How to use clang-tidy in VS Code with catkin build tools

Want to get intelligent suggenstions to refactor your C++ code, while using VS Code? This blog explains how to integrate this IDE feature in the powerful editor VS Code and the catkin build system.

MS Visual Studio Code with clang-tidy integration

Overview

Writing clean C++ code can be hard, especially for beginners. Clang-tidy is a utility from the Clang/LLVM project that supports developers on this issue by providing automatic checks and refactoring of your source code.

Unfortunately, clang-tidy is not supported in the Microsoft VS Code C++ language extension. Therefore, it is not straightforward to enable this feature in VS Code, especially in combination with the catkin build system.

For this reason, I want to explain some “tricks”, that make the Clang-Tidy Extension work with catkin packages.

Get Started

To get started you’ll need to have VS Code, CMake, the catkin-build tools installed. Then add the Microsoft C/C++ language Extension and the Clang-Tidy Extension to VS Code. Now, you are almost done.

We only need one more tool, called compdb. This is a command line tool for manipulating JSON Compilation Databases, which are generated automatically by CMake. Compdb will be used to add all header files to the compilation database, such that clang-tidy also checks header files and not only the .cpp files.

Settings for Clang-Tidy Extension

Next, in VS Code the settings.json file must be adapted. In order to specify the clang LLVM source code format for the formatter the following settings must be made:

{
    "C_Cpp.clang_format_fallbackStyle": "LLVM",
    "C_Cpp.clang_format_style": "LLVM",
    "editor.defaultFormatter": "ms-vscode.cpptools",
    "editor.formatOnSave": true,
}

Additionally, the Clang-Tidy Extension must be configured. For that, at least two variables are passed as arguments to the clang-tidy command:

  • clang-tidy.checks: A list of checkers (leading - means disable checker). If empty, the default set of checkers will run.
  • clang-tidy.buildPath: Path to the file compile_commands.json (note: the path to the folder containing the file, not the path including the file, see here)

The following code snippet summarizes the settings to be made:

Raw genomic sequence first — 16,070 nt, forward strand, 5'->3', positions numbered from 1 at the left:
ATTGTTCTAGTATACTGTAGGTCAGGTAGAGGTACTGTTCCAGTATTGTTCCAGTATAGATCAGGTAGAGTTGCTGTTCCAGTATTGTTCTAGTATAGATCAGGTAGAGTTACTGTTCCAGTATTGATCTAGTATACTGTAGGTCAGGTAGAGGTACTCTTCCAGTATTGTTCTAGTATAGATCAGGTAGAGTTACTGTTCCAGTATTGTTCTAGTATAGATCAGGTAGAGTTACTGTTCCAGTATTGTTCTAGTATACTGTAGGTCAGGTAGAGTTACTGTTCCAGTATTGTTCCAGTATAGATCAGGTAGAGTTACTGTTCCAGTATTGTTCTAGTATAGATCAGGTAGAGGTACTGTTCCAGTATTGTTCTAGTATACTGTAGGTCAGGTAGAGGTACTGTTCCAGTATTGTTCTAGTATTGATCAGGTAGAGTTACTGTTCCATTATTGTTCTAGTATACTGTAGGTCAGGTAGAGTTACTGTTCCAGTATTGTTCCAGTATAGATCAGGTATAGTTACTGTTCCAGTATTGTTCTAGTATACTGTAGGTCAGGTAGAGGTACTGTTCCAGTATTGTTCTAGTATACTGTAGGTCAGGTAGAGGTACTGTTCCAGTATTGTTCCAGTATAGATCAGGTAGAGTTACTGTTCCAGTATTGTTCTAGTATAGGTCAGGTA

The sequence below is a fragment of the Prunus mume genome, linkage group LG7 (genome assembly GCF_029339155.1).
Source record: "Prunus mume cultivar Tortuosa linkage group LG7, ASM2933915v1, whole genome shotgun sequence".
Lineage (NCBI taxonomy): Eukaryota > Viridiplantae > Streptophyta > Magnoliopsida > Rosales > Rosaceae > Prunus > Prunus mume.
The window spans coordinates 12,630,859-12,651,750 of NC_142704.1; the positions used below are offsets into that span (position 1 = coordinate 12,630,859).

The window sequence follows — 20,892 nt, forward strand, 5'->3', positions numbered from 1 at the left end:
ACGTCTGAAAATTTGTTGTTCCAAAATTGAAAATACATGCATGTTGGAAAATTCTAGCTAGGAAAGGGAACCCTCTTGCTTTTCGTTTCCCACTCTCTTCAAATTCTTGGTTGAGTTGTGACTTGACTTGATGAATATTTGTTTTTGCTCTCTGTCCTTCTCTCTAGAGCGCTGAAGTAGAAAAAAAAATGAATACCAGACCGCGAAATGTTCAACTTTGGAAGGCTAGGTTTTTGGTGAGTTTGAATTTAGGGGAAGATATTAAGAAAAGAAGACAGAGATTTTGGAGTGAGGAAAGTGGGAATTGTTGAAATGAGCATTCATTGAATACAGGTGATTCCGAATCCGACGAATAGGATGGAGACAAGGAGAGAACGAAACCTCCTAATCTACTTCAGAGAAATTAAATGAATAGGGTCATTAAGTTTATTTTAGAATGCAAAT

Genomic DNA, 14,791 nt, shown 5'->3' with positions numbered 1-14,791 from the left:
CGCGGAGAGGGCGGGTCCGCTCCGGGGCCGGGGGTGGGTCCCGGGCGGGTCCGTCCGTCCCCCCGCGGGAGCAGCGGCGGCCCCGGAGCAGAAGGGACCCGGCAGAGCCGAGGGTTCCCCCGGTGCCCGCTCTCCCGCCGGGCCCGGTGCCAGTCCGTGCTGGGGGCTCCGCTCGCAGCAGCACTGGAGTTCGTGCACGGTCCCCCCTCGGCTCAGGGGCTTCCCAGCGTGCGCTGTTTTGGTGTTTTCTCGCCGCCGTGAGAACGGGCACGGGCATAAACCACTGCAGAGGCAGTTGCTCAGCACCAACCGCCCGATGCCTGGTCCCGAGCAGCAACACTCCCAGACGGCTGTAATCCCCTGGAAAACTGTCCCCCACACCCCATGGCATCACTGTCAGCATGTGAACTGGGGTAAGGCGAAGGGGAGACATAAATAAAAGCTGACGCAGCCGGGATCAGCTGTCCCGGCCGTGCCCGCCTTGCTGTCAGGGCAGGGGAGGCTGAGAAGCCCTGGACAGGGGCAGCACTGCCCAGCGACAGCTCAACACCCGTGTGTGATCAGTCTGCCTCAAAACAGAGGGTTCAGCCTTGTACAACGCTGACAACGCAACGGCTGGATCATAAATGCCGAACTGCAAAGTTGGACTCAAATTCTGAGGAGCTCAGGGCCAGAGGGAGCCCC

{
    "C_Cpp.clang_format_fallbackStyle": "LLVM",
    "C_Cpp.clang_format_style": "LLVM",
    "editor.defaultFormatter": "ms-vscode.cpptools",
    "editor.formatOnSave": true,
    "clang-tidy.checks":  [
        "-*", 
        "google-*", 
        "cppcoreguidelines-*", 
        "clang-*", 
        "readability-*", 
        "-cppcoreguidelines-pro-bounds-constant-array-index"
        ],
    "clang-tidy.buildPath": "/home/max/ma/workspaces/simws/build/solver_ipft/clang-tidy",
}

Configure a build task in VS Code

So far, we have made the basic configuration to use the Clang-Tidy extension. However, I noticed, that clang-tidy does not perform any checks on the header files in my catkin package. The reason for this is, that the compile_commands.json only contains entries for the .cpp files and as clang-tidy performs checks only on files in the database it misses all the header files.

A very helpful command line tool to overcome this issue is compdb. It manipulates compilation databases and provides a command to add all header files to the compile_commands.json. This can be done with

compdb -p build/ list > compile_commands.json

assuming a build directory build/ contains a compile_commands.json.

As this command must be executed every time the package is rebuilt with catkin build, we define a task in VS Code that does the job for us. An example task defined in tasks.json looks as follows:

{
    "version": "2.0.0",
    "tasks": [
    {
        "type": "shell",
        "label": "catkin build --this [Release]",
        "command": "cd ${fileDirname} && 
          catkin build --this --cmake-args -DCMAKE_BUILD_TYPE=Release -DCMAKE_EXPORT_COMPILE_COMMANDS=ON && 
          buildpath=${workspaceRoot}/../build/ && 
          package=$(echo '${relativeFileDirname}' | awk -F/ '{print $1}') && 
          mkdir -p ${buildpath}${package}/clang-tidy/ &&
          compdb -p ${buildpath}${package} list > ${buildpath}${package}/clang-tidy/compile_commands.json",
        "problemMatcher": [],
        "group": "build"
    }]
}

This task assumes, that the workspace root (path to the folder opened in VS Code, see also Predefined variables in VS Code) is in the catkin_ws/src directory. It runs catkin build for the current package and determines the build path to the package being built. Finally, comdp -p is executed for the build path and a compilation database with the header files included is generated in another directory (in the settings.json, clang-tidy.buildPath must be set to this directory).

As a result, you can see that clang-tidy performs checks for all files in your catkin package (including the header files) and shows the results in the problems panel and the editor.

References

Software:

Info about catkin and CMake:

Info about clang-tidy:

Info about compilation databases:

Info about VS Code tasks:

Maximilian Beck
Maximilian Beck
PhD Student

My research interests include applying machine learning in robotics for intelligent systems and autonomous robots.